GenPop Books, 2012
Crime Novel | 6″x8″, 220 pp., trade paperback
Also available for Kindle, just $4.99 at Amazon
The time is 1968. The time is the present. Bad Dog is the fictional memoir of a first-generation American, a writer disillusioned with the last half century of his country’s history. He is a kid who graduated first from Boston’s Roxbury streets then from Harvard, a man in his sixties watching Vietnam replayed in Iraq, a draft dodger from a family of veterans, a young man whose promise to a child to find her missing friend is more important than his flight to Canada to avoid trial for draft evasion.
With a double homicide and kidnapping at the center of Bad Dog, John Philpin’s latest novel certainly qualifies for the crime genre, but this “fiction” from one of America’s first independent criminal profilers also asks: What are the biggest crimes, and who perpetrates them? Philpin’s most autobiographical work to date, Bad Dog takes the reader from a backwoods Vermont homicide into a tale about war and the lies that have led us into wars, a tale of living through two bouts of national madness.
Bad Dog is a fictional memoir about crime and life by an author who understands both well. At the center of the tale is a double murder and the abduction of a child, but the biggest crimes of all are the lies perpetrated by a government bound and determined to wage war. Head down the rabbit holes of Vietnam and Iraq with a trippy, disillusioned guide who refuses to dance to the drumbeats of death. You’ll feel compelled to read non-stop but forced to pause to contemplate the truths on each page. An unforgettable read.
—Diane Fanning, author of ten works of true-crime and five mystery novels including Twisted Reason, the most recent in the Lucinda Pierce series
Bad Dog is a remarkable novel in more ways than one, starting with the dialogue. It’s smart and fast and real, bare of explication, the kind of talk screenwriters aim for. Philpin, though, does something I’ve never quite seen before, embedding the distilled dialogue in a narrative that almost seems an opposite language—a wildly diffusive monologue inside the teller’s brain, ranging unrestricted through memories, riffs on history, outbreaks of anger, the lost dreams of America. On the way to breaking the standard rules of fiction, Bad Dog delivers something that lies at the heart of every novel—our need to make sense of the world.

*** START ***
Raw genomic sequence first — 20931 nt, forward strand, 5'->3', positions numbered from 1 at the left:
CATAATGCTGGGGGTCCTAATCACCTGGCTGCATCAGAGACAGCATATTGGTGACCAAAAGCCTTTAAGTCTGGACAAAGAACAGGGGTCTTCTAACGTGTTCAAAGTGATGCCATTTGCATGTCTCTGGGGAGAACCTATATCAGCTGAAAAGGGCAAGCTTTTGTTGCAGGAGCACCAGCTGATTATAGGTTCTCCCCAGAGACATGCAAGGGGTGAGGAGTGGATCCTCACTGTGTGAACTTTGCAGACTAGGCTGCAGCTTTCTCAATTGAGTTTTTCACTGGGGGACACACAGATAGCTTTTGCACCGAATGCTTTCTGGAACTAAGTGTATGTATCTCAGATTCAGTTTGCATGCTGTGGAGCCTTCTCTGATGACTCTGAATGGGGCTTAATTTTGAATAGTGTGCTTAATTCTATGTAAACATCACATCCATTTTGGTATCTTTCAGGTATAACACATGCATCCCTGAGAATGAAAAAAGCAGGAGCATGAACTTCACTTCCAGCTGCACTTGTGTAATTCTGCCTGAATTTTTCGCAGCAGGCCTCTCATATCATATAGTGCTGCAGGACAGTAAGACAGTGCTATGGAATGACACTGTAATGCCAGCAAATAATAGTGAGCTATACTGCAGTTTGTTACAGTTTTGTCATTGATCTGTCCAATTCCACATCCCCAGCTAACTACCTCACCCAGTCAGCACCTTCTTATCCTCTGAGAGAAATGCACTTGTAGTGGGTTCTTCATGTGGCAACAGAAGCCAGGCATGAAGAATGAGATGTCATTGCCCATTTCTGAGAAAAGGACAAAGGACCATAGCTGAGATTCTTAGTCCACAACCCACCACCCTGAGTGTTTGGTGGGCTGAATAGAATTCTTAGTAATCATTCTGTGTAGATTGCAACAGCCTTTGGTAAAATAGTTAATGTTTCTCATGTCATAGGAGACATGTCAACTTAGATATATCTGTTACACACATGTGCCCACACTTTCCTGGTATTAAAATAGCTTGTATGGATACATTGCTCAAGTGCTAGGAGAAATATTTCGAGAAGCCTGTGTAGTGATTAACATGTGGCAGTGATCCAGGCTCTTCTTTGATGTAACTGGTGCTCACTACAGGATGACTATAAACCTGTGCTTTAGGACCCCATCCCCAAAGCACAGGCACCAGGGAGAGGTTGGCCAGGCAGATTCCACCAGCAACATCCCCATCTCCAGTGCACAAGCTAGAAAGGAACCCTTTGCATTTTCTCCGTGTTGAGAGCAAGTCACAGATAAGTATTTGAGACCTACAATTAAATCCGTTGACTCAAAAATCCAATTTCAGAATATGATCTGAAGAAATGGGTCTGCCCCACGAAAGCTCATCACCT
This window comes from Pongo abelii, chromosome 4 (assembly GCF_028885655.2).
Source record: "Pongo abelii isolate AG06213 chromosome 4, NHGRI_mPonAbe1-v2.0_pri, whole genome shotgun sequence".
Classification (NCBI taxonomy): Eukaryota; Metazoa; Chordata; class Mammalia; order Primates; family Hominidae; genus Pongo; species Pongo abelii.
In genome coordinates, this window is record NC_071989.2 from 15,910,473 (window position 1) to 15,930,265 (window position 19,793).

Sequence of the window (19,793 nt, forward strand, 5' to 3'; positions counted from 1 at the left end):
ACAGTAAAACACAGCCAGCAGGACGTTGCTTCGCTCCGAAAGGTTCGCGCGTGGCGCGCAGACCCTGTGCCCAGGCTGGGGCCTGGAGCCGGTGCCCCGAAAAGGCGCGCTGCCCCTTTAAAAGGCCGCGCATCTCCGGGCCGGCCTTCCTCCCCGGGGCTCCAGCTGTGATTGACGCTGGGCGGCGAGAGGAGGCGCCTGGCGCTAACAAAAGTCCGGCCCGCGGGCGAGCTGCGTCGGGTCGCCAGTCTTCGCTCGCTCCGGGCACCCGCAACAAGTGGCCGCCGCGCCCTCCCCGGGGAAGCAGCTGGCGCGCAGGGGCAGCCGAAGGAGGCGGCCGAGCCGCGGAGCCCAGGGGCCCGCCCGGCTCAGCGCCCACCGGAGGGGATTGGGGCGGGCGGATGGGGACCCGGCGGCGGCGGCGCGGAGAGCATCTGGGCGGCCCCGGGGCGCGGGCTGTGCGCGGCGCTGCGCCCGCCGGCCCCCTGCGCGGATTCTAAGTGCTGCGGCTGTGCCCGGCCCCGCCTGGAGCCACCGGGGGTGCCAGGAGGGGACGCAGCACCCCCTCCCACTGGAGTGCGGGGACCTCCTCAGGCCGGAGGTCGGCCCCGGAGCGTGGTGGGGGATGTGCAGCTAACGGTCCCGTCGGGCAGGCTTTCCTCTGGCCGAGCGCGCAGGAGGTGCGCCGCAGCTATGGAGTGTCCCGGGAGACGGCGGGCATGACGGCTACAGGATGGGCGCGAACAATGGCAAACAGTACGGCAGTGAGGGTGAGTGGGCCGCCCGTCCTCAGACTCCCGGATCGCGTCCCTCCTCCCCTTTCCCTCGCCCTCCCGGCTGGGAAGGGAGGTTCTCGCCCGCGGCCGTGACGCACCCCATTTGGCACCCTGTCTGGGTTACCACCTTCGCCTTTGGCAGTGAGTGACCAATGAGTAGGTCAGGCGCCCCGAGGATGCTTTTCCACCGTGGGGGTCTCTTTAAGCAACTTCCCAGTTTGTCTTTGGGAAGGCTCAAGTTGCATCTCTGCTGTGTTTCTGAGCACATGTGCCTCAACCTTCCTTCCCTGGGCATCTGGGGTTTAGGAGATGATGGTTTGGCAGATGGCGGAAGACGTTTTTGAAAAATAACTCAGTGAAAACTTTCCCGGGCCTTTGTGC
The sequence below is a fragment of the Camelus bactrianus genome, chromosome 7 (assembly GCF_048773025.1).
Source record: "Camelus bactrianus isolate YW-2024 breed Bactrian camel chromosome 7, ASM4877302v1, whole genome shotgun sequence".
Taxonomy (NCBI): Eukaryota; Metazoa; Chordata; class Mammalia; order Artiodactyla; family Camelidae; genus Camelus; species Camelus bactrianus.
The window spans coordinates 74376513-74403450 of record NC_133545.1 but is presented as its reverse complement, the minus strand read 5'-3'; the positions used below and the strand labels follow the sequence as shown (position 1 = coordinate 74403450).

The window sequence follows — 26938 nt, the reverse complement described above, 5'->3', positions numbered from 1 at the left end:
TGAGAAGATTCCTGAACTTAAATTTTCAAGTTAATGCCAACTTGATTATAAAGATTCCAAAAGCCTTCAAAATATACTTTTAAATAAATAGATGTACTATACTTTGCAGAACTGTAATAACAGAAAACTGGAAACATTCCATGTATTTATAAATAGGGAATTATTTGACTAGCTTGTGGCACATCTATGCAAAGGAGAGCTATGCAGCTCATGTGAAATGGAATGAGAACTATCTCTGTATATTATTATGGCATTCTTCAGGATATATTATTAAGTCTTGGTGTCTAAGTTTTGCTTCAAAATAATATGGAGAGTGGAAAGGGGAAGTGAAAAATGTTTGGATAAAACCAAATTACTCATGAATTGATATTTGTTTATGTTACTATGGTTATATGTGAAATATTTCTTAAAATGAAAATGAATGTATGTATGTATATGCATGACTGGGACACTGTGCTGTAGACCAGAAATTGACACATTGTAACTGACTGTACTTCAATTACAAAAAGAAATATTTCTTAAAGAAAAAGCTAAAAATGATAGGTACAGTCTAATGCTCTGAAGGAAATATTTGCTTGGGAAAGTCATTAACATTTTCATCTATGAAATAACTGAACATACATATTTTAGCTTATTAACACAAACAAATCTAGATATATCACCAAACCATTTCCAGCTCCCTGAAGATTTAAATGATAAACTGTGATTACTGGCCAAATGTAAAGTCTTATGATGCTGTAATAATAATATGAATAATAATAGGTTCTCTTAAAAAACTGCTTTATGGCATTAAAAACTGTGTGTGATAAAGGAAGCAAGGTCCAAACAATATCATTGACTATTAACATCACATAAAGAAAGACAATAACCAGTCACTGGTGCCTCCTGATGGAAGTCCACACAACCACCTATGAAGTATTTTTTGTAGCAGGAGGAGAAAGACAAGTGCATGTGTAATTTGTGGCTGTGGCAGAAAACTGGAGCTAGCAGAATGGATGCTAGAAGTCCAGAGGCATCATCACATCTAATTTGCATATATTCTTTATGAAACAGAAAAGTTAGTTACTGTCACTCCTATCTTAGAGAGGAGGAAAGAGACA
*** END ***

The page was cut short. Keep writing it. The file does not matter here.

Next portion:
— Josephine Humphreys, author of Nowhere Else on Earth
Philpin starts at a flat run and never once slows down. Here is murder and kidnapping seen through the lens of a good-hearted draft dodger whose mantra is “Reality does not have my consent.”
—Jessie Hunter, author of Blood Music
You may ask yourself, as I did, as you tiptoe into the first chapter, Am I in the novel or is this a foreword? Oh you are in it alright. In it deep! And the gauntlet is thrown early and often.
—Jym Fahey, author, poet, musician, and the mind behind the liner notes to the Jimi Hendrix album Axis: Bold as Love
About the Author
John Philpin is an independent criminal profiler and a retired psychologist with an international reputation as an expert on violent behavior. He has appeared on Unsolved Mysteries, America’s Most Wanted, 20/20 Downtown, Inside Edition, and CBC’s As It Happens, and has served as a guest commentator on Court TV’s Prime Time Justice. His published nonfiction works include Shattered Justice (Harper Collins), about the murder of 12-year old Stephanie Crowe; Stalemate (Bantam), about a series of child abductions and murders in the San Francisco Bay area; and Beyond Murder (Onyx/Penguin Books), investigating the Gainesville student murders. He has also written five novels including The Murder Channel and Dreams in the Key of Blue. Read more at the GenPop author page for John Philpin.